By Alexandria Hoff

Follow CBSPHILLY Facebook  | Twitter

PHILADELPHIA (CBS) – The goal of a social media influencer is right in the name of the job title. When it comes to children, those online personalities can have much more of an impact on the decisions they make than their parents.

READ MORE: Philadelphia Commerce Director Michael Rashid Resigns After He Reportedly Made Anti-Semitic Remarks, Verbally Abused His Staff

Before the internet, there was this issue with magazines where images were altered to look perfect. But at least people knew the people in those photos were models.

When it comes to social media, seemingly real people are influencing young people from the way they look to what the buy.

Instagram, through photos and videos, shows life at its most perfect.

Here’s a selfie I look … it’s OK …

(Credit: CBS3)

… but I ran it through an app, airbrushed the skin, brightened the eyes, added lashes, lips and tinted the hair and now that first photo can’t quite compete.

So-called Instagram influencers, or people paid to perfect their posts and sell products through them, know this game all too well.

“The reality becomes this highly curated version and real reality becomes unacceptable,” said Dr. Valerie Braunstein.

READ MORE: Water Main Break Flooding Multiple Buildings In Society Hill Section, Officials Say

Braunstein is a clinical psychologist and says that children and teenagers develop a sense of self-identity through comparing themselves to their peers, but this is dangerous when the comparisons are doctored and therefore, misleading.

“They are just taking the image and thinking well, ‘If I eat that, I’ll look like that,’ rather than thinking critically about, they put that in their hand because they were trying to sell something,” Braunstein said.

And selling something has become commonplace on social media. High impact users, or influencers, can charge over $10,000 per sponsored post, according to Forbes.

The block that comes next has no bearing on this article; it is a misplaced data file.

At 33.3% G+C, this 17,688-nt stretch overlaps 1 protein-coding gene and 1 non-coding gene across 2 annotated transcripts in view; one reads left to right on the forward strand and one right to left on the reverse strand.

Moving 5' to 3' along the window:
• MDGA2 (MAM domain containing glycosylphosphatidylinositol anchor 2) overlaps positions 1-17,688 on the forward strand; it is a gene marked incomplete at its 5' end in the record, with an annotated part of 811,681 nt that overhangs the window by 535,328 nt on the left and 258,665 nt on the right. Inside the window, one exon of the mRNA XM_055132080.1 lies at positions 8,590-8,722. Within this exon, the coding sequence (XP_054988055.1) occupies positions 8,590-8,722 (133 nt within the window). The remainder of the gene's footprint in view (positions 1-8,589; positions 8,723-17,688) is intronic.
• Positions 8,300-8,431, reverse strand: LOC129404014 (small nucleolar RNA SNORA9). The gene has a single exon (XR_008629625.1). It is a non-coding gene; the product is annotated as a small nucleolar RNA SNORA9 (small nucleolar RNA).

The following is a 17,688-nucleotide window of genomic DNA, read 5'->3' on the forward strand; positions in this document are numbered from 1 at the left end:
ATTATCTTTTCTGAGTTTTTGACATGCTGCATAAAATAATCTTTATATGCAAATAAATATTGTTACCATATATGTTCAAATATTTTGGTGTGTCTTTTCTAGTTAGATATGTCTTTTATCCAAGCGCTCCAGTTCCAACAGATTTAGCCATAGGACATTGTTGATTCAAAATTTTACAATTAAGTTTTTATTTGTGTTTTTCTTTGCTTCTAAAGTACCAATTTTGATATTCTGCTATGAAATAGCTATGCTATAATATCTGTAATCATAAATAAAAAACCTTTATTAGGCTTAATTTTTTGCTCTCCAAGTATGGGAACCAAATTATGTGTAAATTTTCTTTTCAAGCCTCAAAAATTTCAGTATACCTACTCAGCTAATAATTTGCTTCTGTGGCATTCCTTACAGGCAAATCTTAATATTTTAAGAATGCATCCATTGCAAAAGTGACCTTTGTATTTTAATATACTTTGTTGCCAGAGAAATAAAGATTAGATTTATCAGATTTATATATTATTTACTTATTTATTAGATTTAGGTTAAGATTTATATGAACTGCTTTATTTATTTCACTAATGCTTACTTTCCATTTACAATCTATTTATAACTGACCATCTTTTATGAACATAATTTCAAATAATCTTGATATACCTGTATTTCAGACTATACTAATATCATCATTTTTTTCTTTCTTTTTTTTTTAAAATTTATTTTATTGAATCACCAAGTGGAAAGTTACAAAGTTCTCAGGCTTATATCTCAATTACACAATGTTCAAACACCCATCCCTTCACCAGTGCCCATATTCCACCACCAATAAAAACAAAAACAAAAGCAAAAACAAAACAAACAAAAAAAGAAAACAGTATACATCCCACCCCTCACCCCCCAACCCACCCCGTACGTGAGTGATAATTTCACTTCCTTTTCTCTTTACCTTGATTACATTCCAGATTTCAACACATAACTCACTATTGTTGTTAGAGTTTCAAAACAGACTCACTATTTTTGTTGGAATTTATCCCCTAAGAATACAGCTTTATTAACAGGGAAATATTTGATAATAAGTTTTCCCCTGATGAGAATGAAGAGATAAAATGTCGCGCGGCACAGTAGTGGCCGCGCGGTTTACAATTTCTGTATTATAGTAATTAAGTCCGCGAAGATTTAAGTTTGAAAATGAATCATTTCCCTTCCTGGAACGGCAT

Young people are eating it up. According to a study by the University of Liverpool, when children were confronted by a social media influencer who was promoting unhealthy food, their unhealthy food intake drastically increased.

Disturbing ‘Momo Challenge’ Targets Young Kids’ Videos And Apps, Telling Them To Hurt Themselves — Or Else

“We don’t know the full picture,” Braunstein said. “We don’t really know what they eat or don’t eat or if they are feeling happy or if they are not feeling happy. We don’t know the whole picture. We only know the image that’s provided.”

Braunstein says parents can combat this manipulation through conversation.

“I think it’s important for parents to say this is a social influencer, this is what a social influencer is,” Braunstein said, “and think outside the crop box, what do you think is over here in this picture and what do you think they did to make it look like this?”

MORE NEWS: Philadelphia Union Miss Out On Eastern Conference Championship Amid COVID Crisis

And even for adults, it’s not always obvious when someone on social media is selling something, but if they are, there is a chance they’ve never actually used that product.